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title: 'The Day book. (Chicago, Ill.) 1911-1917, May 29, 1913, Image 1',
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Image provided by: University of Illinois at Urbana-Champaign Library, Urbana, IL
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SCHOOLKIDS LEARN GOVERNMENT BY MAKING
AND ENFORCING OWN LAWS 4.
THE DAY BOOK
An Adless Daily Newspaper.
N. D. Cochran, cgg 500 Sooth Peoria St.
' Editor and Publisher. TgPJ dy8 TeL Monroe 353.
VOL.2, NO. 206 Chicago, Thursday, May 29, 1913
EVERY CITY HAS A SOUL, AND A CITY'S SOUtt
IS THE COMPOSITE SOUL OF TH PEOPLE
The Difference Between Cities Is Only the Difference
Between Their Ruling Class The Same Prayer,
for Justice Is' In the Human Heart
All Over the World
BY N. D. COCHRAN
I cannot answer many of the encouraging and helpful letters that comet
from day to day, but the authors will find most of the questions answered
in these talks with readers ; and I Want them to understand that they are
helping others when they inspire me to write something that helps people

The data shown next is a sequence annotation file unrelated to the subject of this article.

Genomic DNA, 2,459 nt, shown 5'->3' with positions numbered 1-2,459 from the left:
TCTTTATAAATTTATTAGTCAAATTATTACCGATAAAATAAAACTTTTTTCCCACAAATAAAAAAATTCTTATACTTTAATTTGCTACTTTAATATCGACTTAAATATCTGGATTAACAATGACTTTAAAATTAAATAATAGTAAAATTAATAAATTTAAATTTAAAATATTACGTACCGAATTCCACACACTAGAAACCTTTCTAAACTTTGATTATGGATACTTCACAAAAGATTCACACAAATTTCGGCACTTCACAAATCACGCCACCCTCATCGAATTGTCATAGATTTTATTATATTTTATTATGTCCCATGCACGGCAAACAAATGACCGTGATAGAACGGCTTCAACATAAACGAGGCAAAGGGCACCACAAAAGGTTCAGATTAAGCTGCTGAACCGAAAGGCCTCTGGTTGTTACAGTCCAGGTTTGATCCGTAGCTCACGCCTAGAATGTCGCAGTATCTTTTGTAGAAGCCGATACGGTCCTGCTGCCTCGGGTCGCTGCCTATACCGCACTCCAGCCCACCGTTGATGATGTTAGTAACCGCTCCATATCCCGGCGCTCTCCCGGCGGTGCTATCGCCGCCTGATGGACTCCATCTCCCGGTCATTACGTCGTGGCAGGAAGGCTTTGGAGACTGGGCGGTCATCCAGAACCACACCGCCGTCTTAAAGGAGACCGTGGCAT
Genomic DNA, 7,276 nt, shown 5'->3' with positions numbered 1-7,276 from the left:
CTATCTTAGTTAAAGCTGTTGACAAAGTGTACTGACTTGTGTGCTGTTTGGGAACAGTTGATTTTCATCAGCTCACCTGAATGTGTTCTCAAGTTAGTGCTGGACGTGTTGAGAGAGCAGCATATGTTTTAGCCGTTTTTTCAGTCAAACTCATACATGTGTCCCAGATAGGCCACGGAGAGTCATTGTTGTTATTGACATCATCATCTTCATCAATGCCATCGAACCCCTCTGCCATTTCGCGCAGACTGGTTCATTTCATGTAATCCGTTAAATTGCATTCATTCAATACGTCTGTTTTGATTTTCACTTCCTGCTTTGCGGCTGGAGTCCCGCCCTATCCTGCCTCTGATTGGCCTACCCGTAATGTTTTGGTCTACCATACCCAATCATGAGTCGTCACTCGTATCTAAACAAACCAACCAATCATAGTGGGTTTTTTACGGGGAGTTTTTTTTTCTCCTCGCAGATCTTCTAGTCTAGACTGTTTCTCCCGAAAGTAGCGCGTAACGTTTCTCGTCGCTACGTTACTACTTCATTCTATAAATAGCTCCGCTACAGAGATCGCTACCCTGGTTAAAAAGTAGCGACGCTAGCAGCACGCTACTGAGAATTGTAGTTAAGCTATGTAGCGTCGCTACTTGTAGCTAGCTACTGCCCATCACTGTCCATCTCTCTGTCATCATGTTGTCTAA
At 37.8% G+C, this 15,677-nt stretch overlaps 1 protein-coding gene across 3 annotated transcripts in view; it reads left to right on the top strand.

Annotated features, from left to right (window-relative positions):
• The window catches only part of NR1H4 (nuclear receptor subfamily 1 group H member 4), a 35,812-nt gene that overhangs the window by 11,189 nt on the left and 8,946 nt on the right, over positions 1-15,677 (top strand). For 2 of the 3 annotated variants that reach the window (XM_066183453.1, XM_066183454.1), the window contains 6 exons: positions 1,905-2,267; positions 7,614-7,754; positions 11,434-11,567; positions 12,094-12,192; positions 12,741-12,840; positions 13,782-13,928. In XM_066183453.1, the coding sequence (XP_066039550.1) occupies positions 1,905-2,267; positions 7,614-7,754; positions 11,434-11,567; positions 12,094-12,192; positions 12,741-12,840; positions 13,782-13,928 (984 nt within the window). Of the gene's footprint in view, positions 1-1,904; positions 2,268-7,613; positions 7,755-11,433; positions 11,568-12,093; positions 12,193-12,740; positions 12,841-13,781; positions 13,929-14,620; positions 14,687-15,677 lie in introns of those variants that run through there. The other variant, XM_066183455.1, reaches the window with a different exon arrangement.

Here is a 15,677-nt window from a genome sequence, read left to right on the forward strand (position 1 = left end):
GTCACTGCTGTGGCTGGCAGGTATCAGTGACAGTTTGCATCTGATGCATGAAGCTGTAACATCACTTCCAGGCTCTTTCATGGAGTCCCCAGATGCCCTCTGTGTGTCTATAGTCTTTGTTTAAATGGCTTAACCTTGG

The original intention was to establish the adless daily newspaper in
New York, but Chicago was finally selected in the belief that there was a
bigger soul right here in Chicago; and I wanted to help that soul find ex
I had b'een studying Chicago for years, as well as one might through
its newspapers, before I came here. I didn't expect the city's soul to show
itself in newspaper policy, but I did know it would show in spots more
through the work of reporters than through the opinions of editors.
. I think more of reporters than I do' of editors, and I have had much
P experience with both. Reporters start out in their youth with noble am-
n bitions and exalted ideals, and it takes years of repression and the mercen
ary policy bf the business office to shrivel their souls and make cynics of
' But the writers always manage to get some of a city's soul into the
I most thoroughly commercialized newspaper, even if they have to sneak it
f in through a well-written human interest story.
i And the cartoonists most of them are idealists and dreamers; and
l. their human philosophy works through to the public in a picture. For ex
e ample, there is more soul in McCutcheon's cartoons than in the entire edi-f
torial page of TheTribune. , , . .fc
You can't imagine McCutcheon drawing cartoons to create public sea-j